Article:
Louisiana delta, Southern USA — The Deepwater Horizon Oil Spill of April 20, 2010, was the largest that the US had ever experienced, with over 250 million gallons of crude oil released into the Gulf of Mexico. Many areas were greatly impacted by the oil spill, including the Gulf coast of Louisiana. The impacts from this spill on resident and migratory wildlife are likely to last a decade, or more, based on the impacts the Exxon Valdez oil spill on local and regional wildlife in Alaska. One species potentially impacted by the Deepwater Horizon oil spill is the Common Loon. Satellite telemetry data and recovery data from bands attached to loons suggests the entire Midwest breeding population, (around 5000 pairs) and some of Manitoba and Ontario's loons, overwinter in the Gulf of Mexico for up to six months of the year.
Winter is an energetically stressful time for loons because of both physiological changes (the move from freshwater to marine water) and morphological changes (such as molting). Chronic exposure to polyaromatic hydrocarbons (e.g. petroleum) can cause many debilitating sublethal effects, such as immune system suppression, hormonal imbalance, and red blood cell damage, which can lead to death by other means such as starvation, disease and predation.
By monitoring the Louisiana coast for adult loon survivorship and health, we will be able to better determine impacts from the Deepwater Horizon oil spill on Common Loon breeding populations. Objectives will include determining the diet of wintering loons, as well as their habitat use, and monitoring their movements and behavior. We’ll assess the health of individuals and determine cause of death of any loons found in the area.
Our results will contribute to U.S. Fish & Wildlife Service's National Resource Damage and Assessment process, which oversees studies that attempt to quantify the extent of any damage and the best methods for restoring resources.
Meet the Scientists
Dr. Jim Paruk
International Loon Center for Conservation and Research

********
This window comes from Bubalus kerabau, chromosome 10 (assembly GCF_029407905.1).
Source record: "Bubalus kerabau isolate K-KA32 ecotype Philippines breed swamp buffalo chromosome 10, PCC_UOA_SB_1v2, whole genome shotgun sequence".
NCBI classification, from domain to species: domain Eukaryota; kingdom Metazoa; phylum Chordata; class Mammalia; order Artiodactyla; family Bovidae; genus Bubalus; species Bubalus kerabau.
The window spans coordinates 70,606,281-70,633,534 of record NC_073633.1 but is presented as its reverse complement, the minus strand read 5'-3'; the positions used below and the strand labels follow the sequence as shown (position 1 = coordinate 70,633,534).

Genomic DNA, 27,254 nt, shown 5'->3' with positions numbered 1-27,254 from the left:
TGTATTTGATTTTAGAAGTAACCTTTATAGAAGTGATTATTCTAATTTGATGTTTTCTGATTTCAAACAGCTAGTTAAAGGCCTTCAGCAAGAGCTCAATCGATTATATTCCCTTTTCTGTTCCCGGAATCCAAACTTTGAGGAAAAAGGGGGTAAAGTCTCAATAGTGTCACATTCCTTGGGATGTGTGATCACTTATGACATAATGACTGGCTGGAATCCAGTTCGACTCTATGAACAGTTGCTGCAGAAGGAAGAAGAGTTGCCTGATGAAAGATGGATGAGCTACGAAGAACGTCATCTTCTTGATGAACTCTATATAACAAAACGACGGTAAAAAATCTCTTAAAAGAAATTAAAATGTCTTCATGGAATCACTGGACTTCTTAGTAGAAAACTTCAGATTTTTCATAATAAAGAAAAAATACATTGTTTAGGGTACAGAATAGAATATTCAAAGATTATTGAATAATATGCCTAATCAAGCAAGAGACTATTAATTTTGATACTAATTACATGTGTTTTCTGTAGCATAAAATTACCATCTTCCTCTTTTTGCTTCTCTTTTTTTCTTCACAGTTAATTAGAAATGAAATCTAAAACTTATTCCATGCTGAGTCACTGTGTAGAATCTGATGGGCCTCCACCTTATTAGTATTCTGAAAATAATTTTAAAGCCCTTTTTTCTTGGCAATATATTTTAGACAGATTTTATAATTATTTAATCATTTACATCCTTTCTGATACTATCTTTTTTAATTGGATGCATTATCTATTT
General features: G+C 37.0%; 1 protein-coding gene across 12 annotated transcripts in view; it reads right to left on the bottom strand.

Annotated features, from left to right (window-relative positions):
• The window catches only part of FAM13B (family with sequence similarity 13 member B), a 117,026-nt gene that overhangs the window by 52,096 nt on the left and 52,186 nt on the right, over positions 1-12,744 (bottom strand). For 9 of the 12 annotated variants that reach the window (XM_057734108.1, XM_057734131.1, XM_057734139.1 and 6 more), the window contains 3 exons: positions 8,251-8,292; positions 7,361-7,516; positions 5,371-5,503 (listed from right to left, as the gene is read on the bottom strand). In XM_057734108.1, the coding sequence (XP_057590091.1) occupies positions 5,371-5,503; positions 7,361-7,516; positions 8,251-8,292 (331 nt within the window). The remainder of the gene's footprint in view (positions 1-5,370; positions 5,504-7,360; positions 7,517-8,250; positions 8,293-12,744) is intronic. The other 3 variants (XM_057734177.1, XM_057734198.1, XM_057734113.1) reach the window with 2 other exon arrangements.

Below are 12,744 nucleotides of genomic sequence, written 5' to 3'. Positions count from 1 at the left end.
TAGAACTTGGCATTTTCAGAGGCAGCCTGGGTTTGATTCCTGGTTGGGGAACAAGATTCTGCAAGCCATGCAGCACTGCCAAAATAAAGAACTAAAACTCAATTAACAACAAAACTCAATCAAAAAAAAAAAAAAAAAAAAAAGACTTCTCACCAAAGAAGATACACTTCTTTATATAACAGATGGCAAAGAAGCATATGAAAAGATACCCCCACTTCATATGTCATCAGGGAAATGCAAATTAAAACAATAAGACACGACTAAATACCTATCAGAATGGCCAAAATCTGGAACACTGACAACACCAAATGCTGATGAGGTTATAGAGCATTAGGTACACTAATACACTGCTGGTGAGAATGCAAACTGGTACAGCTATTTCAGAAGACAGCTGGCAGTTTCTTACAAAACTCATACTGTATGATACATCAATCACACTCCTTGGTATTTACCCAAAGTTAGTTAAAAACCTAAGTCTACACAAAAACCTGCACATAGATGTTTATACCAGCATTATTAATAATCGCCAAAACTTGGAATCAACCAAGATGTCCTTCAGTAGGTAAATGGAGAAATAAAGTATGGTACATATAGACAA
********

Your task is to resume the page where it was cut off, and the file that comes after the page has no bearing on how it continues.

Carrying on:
Dr. Jim Paruk is Director of the International Loon Center for Conservation and Research, for the BioDiversity Research Institute.
Following his Master’s in biology, completed at Northern Illinois University, he travelled alone for six months, driving past the Arctic Circle in Alaska, to the Baja peninsula, New England, and the Florida Everglades. He studied for his Ph.D in Biology at Idaho State University, Pocatello, ID, then accepted a professorship at Feather River College in northern California. He later took another professorship at Northland College, Wisconsin. In both positions he taught numerous courses including ecology and ornithology. He has directed several research projects, served as vice president of the North American Loon Fund for two years, and as board member for LoonWatch, chairing the research committee, for five years.
This is not Dr. Paruk’s first partnership with Earthwatch - between 1993 and 1996 he was a lead scientist on a former Earthwatch project investigating the parental roles, aggression, and social behavior of Common Loons in the Great Lakes Region.
“My spirit is drawn to those aspects of a loon that symbolize wilderness, independence and freedom. My experience with Earthwatch in the past is that volunteers are knowledgeable, bright, caring people who want to contribute. They often make great suggestions, and they bring their energy and enthusiasm to the project that keeps me going.”